If you're running KDE and want it to work like a normal shutdown try this script

#!/bin/sh
sleep $1
qdbus org.kde.ksmserver /KSMServer org.kde.KSMServerInterface.logout 1 2 2

Just run it like ./scriptname 30m or whatever.

That explains it (2, Funny)

Anonymous Coward | more than 4 years ago | (#32229608)

And here I was blaming the four pack of Red Bull I just downed.

Um (0, Offtopic)

Oricalchos (1339065) | more than 4 years ago | (#32229620)

How is this news?

Re:Um (1, Insightful)

Anonymous Coward | more than 4 years ago | (#32229734)

you must have not rtfs
it mentions the ipad
_THE_ _IPAD_
go back and read it if you don't believe me

Bright Blue LED (1)

Dr. Eggman (932300) | more than 4 years ago | (#32229624)

I can remember a time when I could sleep with my computer on. Then, I got a new fan, with a blue LED. This one wasn't like the blue LEDs on the other fans, this one was bright. Really bright! Somewhere along the line, these blue LEDs became some sort defacto choice for any electronic manufacturer I have bought from recently. My laptop's LED indicators are so bright, I cover them with a keyboard at night. Strangely, the red LED on it isn't anywhere near as bright as the blue one (though that might be a power saver feature.)

Finally, I got new speakers, and of course the green LED indicator from my old set had been replaced by another bright blue LED. At night, the room was bathed in faint blue. Even facing away from the light, I couldn't get to sleep. I finally put a piece of ductape over the LED indicator. Although the Blue LED still shines through the thick grey tape, it's dimmed enough for my sleep.

Is it just me? Was there some breakthrough in bright blue LEDs?

Re:Bright Blue LED (0)

Anonymous Coward | more than 4 years ago | (#32229832)

Clay works wonders. It's opaque to light, is malleable so it fits in any opening that could contain a led an can be bought in several colours in the hobby shop, including console black, entertainment white and computer grey. And for the real daredevils, most devices with leds will work without them, although in some cases you may have to short them. The leds themselves have negligible resistance and there's often a resistor in parallel that has the lion's share of ohms.

Re:Bright Blue LED (0)

Anonymous Coward | more than 4 years ago | (#32230046)

Replying to myself: that should be "in series" of course.

Re:Bright Blue LED (1)

Radio_active_cgb (839041) | more than 4 years ago | (#32229854)

I have to agree - it seems that there has been an explosion of blue LEDs everywhere.

I think there were two causes that that triggered that explosion; 1) blue LEDs became plentiful and relatively inexpensive, and 2) industrial design practices seem to suggest that blue LEDs convey an image of intelligence and modern design, and more so if they blink.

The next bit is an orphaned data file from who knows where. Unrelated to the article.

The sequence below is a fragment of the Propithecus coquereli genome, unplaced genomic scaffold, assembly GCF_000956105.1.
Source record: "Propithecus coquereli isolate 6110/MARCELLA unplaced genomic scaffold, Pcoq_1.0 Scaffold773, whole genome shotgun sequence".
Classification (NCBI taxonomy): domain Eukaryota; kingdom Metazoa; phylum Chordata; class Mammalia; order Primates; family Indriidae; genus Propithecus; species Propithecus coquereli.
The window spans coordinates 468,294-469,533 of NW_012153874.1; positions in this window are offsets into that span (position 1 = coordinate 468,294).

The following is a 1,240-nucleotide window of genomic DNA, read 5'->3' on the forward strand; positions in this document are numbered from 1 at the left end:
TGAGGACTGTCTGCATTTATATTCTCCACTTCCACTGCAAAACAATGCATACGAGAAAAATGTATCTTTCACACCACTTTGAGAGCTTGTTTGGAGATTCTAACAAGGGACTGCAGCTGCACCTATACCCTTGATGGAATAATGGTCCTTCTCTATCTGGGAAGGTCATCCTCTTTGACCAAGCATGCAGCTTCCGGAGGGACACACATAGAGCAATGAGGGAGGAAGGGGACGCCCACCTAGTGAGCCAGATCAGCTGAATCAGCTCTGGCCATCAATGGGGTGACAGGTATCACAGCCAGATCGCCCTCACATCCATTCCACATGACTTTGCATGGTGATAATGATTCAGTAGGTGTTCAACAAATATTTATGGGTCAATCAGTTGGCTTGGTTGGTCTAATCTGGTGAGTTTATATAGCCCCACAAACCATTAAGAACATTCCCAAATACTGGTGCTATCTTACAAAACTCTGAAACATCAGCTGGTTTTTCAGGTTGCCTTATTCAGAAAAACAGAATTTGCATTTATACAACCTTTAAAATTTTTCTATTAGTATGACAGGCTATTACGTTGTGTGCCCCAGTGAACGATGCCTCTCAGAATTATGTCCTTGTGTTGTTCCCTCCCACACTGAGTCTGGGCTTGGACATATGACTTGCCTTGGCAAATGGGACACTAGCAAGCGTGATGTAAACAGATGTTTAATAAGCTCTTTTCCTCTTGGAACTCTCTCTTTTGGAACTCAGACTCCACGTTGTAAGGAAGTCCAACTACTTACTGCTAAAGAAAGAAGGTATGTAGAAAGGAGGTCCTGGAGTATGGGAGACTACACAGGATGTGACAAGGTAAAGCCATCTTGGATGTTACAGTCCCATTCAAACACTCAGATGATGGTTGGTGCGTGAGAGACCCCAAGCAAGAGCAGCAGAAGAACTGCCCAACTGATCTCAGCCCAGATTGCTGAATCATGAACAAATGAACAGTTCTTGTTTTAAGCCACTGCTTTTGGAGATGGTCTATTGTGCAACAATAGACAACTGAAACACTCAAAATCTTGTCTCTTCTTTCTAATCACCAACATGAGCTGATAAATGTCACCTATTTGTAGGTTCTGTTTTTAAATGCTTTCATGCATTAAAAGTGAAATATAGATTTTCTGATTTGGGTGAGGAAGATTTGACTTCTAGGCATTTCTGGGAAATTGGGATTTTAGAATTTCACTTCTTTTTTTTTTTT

I have sleep apnea, and use a CPAP at night. Guess what - it has blue LEDs (not terribly bright, but they still light up the room). I cover the LEDs when I go to sleep. Bone-headed design decision! I would have much preferred dimmer red LEDs. Getting a good nights sleep is already hard enough.

I also have a desktop computer with small powered speakers. They all have bright blue LEDs shining in my eyes as I'm using the computer. The glare is rather distracting. I've covered those LEDS as well. I still see them, but only when I look at them (as it should be).

Re:Bright Blue LED (1)

fuzzyfuzzyfungus (1223518) | more than 4 years ago | (#32229858)

There was. Blue was the last of the "human relevant" colors to be developed into something commercially viable, though, by way of historical trivia, the extremely early, very impractical, silicon carbide devices were blue LEDs(by "human relevant", I mean to exclude exotic application-specific stuff like far-ultraviolet or something.) Somehow, unbearably bright blue then became a symbol of "high tech" among electronics manufacturers with dubious taste.

Re:Bright Blue LED (1)

Sir_Lewk (967686) | more than 4 years ago | (#32229910)

Blue LEDs are definitely the new black. Incredibly obnoxious if you ask me. Thankfully black electrical tape works wonders ;) Most of the devices that have these seem to be a shiny black color so it doesn't even really look like shit during the day.

Re:Bright Blue LED (1, Informative)

Anonymous Coward | more than 4 years ago | (#32230008)

Actually yes, prof. Nakamura (currently at UCSB) was responsible for the breakthrough while working at nichia corp. and creating and perfecting the process for building the InGaN quantum well used in almost all modern blue and white LEDs we see today. That was in 1993. Now I'm as shortsightedly outraged as anyone and would totally think the repercussions of ultra cheap and ultra efficient blue LEDs is just an increased amount of obnoxiously bright indicators on my computer parts for the sake of looking futuristic but pragmatically, it's also at the backbone of the most power efficient consumer light sources we have available as of today (give or take two to three times more so than metal halide arclamps and fluorescent tubes) and probably will help cut a great deal of power consumption later on.

Sure, the indicator's not the best place for these things to shine (pun, yada yada...) but what do you say to the backlight of the same laptop using LEDs and making it much brighter while extending the battery life?

The only logical course of action... (1)

Plazmid (1132467) | more than 4 years ago | (#32229630)

is to fool our brains into thinking the lights not bright so we can continue to use them(melatonin supplements should do the trick). Also, n sample size = 1.